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February 22, 2011

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Raging hormones

ENVIRONMENTAL hormones - which mimic human hormones and disrupt the endocrine system - have emerged as a worldwide threat to health and reproduction. Zhang Qian reports.

We live in a polluted world where toxic chemicals are everywhere - in the air we breathe, the food we eat and the things we use - and doctors are warning everyone, especially pregnant women, to beware of environmental hormones and keep their children safe.

These compounds block or mimic estrogens, androgens (such as testosterone) and thyroid hormones, disrupting the endocrine system and reproductive system. They are known as EDCs, endocrine-disrupting chemicals and also environmental estrogens.

Prolonged exposure to e-hormones can cause damage to the reproductive system, early puberty, birth defects, low sperm count, growth problems and brain and nervous system damage. Learning disorders can result.

These are very much the products of industrialization, such as plastic bags, and the problem is worst in developing countries where growth is rapid and environmental safeguards are poor. People living in polluted areas and near unregulated industrial operations are at highest risk, but many dangerous chemicals are common in households where they are contained in some cleansers, plastics and construction materials.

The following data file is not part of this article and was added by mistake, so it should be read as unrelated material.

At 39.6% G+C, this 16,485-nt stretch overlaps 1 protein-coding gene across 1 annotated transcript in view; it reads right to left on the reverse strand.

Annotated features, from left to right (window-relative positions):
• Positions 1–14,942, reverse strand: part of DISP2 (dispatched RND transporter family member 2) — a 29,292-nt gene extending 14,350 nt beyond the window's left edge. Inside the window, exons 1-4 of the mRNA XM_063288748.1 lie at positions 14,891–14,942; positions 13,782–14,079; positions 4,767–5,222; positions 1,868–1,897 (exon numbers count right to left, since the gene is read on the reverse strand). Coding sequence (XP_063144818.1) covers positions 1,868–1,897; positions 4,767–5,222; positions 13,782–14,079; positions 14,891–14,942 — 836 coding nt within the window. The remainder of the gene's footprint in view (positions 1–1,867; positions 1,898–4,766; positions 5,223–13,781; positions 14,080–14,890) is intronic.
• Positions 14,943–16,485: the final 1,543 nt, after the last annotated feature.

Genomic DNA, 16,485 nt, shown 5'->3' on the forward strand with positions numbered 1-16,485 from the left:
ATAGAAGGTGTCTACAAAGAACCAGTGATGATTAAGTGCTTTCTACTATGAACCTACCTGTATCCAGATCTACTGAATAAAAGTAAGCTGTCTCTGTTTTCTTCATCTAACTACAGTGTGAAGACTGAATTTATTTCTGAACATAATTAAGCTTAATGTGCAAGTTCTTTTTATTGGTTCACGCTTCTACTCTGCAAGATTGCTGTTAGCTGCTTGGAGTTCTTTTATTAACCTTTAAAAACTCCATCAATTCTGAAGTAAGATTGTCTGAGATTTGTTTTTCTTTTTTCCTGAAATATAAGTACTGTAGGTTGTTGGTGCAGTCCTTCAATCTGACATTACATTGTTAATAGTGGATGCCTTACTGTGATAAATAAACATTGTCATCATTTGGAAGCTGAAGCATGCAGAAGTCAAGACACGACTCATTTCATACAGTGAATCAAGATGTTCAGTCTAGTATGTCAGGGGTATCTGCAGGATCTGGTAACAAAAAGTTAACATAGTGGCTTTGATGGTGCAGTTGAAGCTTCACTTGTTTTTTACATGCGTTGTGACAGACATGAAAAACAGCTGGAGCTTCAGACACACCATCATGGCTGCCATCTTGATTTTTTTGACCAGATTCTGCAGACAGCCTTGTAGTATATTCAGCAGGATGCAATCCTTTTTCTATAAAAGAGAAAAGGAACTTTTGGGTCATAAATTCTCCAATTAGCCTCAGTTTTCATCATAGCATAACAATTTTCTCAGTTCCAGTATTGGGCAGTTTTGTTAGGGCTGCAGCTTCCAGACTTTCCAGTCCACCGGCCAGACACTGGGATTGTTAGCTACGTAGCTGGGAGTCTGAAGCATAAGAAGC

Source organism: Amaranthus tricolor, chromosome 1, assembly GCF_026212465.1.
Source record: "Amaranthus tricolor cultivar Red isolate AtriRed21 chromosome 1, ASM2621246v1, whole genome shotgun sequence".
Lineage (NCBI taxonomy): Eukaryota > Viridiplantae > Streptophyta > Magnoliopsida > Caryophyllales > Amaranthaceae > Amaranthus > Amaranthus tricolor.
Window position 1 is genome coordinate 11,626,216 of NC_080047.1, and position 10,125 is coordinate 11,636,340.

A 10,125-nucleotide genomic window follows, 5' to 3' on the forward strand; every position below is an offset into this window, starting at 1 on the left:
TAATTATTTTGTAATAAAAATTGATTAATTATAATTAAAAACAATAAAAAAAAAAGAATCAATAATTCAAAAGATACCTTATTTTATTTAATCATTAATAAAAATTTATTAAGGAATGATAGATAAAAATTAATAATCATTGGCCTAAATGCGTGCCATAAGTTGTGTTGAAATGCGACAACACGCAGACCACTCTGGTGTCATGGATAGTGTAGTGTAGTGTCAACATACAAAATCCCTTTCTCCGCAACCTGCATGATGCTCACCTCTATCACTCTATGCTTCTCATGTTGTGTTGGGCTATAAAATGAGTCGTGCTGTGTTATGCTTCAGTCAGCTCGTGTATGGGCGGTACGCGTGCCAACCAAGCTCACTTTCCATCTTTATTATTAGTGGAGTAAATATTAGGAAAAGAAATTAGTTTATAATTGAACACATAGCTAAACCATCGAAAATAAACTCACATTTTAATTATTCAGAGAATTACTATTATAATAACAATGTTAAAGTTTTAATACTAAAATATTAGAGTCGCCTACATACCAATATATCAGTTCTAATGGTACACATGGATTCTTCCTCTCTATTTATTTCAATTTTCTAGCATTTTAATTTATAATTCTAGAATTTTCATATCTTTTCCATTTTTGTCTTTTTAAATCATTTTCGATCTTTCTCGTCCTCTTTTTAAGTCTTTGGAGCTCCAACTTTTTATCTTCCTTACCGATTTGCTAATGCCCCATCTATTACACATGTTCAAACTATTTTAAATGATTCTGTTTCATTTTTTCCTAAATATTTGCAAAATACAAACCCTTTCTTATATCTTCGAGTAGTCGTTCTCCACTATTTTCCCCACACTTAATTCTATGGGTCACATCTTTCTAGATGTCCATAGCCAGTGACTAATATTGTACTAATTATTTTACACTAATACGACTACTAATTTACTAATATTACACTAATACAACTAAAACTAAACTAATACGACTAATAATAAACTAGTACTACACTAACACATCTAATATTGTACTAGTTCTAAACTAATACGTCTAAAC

"We are living in a seemingly convenient yet actually dangerous world, as chemicals are very much a part of life; they seem to make life easier but actually hurt our health," says Fudan University Professor Zhuang Guoshun of the Center for Atmospheric Chemistry, Department of Environmental Science and Engineering.

In Taipei last week, doctors called a press conference to warn that the reproductive health of Taiwanese people was jeopardized by these e-hormones that are absorbed in many forms. Consuming hot food and drinks from plastic containers, using cosmetics with estrogen and stabilizers, using heavy detergents and strong household cleaners are just a few of the problems, they said. They warned about infants' plastic pacifiers and milk bottles.